...or from people who just want to make something cool, e.g. ssb itself!

That there doesn't seem to be any viable means of income actually makes it more appealing to work on in my view, as that itself acts as a kind of filter for the people working on it. At least from the project's point of view, artist compensation would however be a cool thing to solve (however partially).

(Regardless, Soundcloud thrived in this kind of space. Some people just want to get share sketches and others want to partake.)


Yeah, my plan with #ferment was to fill the soundcloud hole without requiring any income or money from the project. If it can't do that, it's really no better IMO.

It should be a product of the community for the community. A commons. And the topography should be mapped to the community too, rather than a centralised discovery platform. This is mostly about reigning in the giant tap of content, but also addresses the lawsuit problem.


@Marak why not a social network for music? i pay a provider for a server to seed my favorite music for my followers. if you want to stream the latest hip tunes, make some friends! this way the business is clear ("provide an easy interface for cloud infrastructure running p2p music sharing software") and users directly control their role in the p2p data ecosystem.

see also @paul's recent blog post: In response to “Is Decentralized Storage Sustainable?”.


I don't understand why people worried about monetization and lawsuits here.

ssb uses a gossip protocol to gossip feeds on a friend of a friend basis. These feeds are signed, meaning you know who they came from.

This makes ssb an amazing network for independent artists. You can become known by your friends, they can share your music, and you can become known by the friends of your friends.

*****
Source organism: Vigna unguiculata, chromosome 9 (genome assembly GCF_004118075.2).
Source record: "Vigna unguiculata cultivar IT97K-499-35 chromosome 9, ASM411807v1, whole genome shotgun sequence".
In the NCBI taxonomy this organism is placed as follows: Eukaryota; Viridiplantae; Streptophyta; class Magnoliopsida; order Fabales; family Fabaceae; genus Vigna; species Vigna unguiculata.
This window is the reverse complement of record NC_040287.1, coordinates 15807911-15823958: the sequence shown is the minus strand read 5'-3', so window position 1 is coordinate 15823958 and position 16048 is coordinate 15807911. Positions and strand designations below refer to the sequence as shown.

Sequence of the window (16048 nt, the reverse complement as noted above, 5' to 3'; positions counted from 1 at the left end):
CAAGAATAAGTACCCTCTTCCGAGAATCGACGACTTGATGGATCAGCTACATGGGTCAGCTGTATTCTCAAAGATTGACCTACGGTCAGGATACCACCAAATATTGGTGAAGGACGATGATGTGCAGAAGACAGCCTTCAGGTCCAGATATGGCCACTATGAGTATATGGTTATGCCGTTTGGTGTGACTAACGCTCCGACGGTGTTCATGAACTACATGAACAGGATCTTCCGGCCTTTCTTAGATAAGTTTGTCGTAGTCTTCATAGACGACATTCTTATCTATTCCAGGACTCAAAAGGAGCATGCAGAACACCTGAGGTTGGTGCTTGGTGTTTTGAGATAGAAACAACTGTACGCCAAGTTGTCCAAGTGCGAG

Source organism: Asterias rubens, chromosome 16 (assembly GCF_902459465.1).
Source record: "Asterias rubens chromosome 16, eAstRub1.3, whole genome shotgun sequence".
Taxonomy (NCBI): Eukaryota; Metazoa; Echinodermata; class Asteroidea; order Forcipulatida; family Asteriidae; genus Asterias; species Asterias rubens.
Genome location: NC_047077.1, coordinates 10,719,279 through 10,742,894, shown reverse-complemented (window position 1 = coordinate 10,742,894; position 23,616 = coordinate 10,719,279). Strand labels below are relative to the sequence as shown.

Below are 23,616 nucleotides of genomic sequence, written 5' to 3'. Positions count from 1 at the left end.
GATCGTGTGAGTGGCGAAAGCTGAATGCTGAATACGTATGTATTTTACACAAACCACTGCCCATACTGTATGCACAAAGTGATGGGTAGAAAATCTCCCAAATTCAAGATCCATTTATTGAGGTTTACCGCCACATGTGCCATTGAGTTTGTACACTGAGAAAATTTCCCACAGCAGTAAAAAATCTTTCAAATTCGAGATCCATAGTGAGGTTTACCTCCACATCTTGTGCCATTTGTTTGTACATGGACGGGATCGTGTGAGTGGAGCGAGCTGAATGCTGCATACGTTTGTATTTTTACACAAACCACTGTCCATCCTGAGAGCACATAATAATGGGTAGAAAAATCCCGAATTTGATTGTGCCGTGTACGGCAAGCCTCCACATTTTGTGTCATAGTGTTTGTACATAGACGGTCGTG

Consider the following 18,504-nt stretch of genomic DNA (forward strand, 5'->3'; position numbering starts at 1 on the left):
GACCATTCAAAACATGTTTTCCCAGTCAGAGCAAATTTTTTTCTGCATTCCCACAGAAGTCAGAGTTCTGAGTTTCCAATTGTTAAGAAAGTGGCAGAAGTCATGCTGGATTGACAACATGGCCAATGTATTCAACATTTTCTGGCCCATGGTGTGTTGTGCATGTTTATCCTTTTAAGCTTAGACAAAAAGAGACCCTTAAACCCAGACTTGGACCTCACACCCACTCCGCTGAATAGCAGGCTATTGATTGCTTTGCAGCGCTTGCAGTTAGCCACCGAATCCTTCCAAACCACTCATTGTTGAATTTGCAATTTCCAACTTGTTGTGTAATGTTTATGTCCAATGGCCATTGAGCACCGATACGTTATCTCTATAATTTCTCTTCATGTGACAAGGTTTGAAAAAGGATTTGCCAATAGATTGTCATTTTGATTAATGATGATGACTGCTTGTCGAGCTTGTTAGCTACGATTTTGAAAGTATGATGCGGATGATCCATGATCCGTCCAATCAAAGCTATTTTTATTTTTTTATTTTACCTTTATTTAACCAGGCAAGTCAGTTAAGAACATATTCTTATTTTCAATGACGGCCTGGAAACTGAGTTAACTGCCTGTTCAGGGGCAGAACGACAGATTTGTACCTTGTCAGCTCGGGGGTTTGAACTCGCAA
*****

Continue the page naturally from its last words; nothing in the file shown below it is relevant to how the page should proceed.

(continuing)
Isn't this what we're after? A replacement platform for independent artists who are deciding to publish their music on ssb of their own accord?

If this is the case people shouldn't worry about monetizing, that's up to the artists.

If this the case y'all shouldn't worry about lawsuits, because I will unfollow, block, and remove any blobs that aren't uploaded by independent artists.


I agree soooo wholeheartedly with your sentiments, @ev, @dinosaur , and @matt .

I think if we are discussing monetization, and how to appeal to the mass public enough to match the reach of Soundcloud or even Spotify, if we are describing music fans as "users" and musicians as "tippable creators" is missing the heart of what makes something like Ferment exciting.

I like listening to my friends' music, and I like sharing things inspired by it. I like sharing my own music to my friends. I like it when this continual sharing and supporting expands into a scene. This is a thing that has been endlessly sustainable in real life. What is the way in which you can extend this online, using the full power of the technology we have these days to just better extend human relationships?

One of the most appealing things about SSB is that it is designed to match actual human interactions and relationships-- and because of this it ends up far more radical, encouraging, and open than other social media platforms I've experienced. SSB doesn't replace any current system I'm using: instead it creates in me the rush of pure possiblity and connection I felt when i first went online. I don't need features or mass appeal if I have that.

In the same way, when designing a p2p music-sharing platform, I think the focus should be on how to bring back the sense of joy you had when first sharing your art online, and discovering something incredible someone else made. That platform could be very small--at its heart it really only needs two people-- but if it is honest, and dignified, and correct then it will grow, because people are drawn to things that feel good.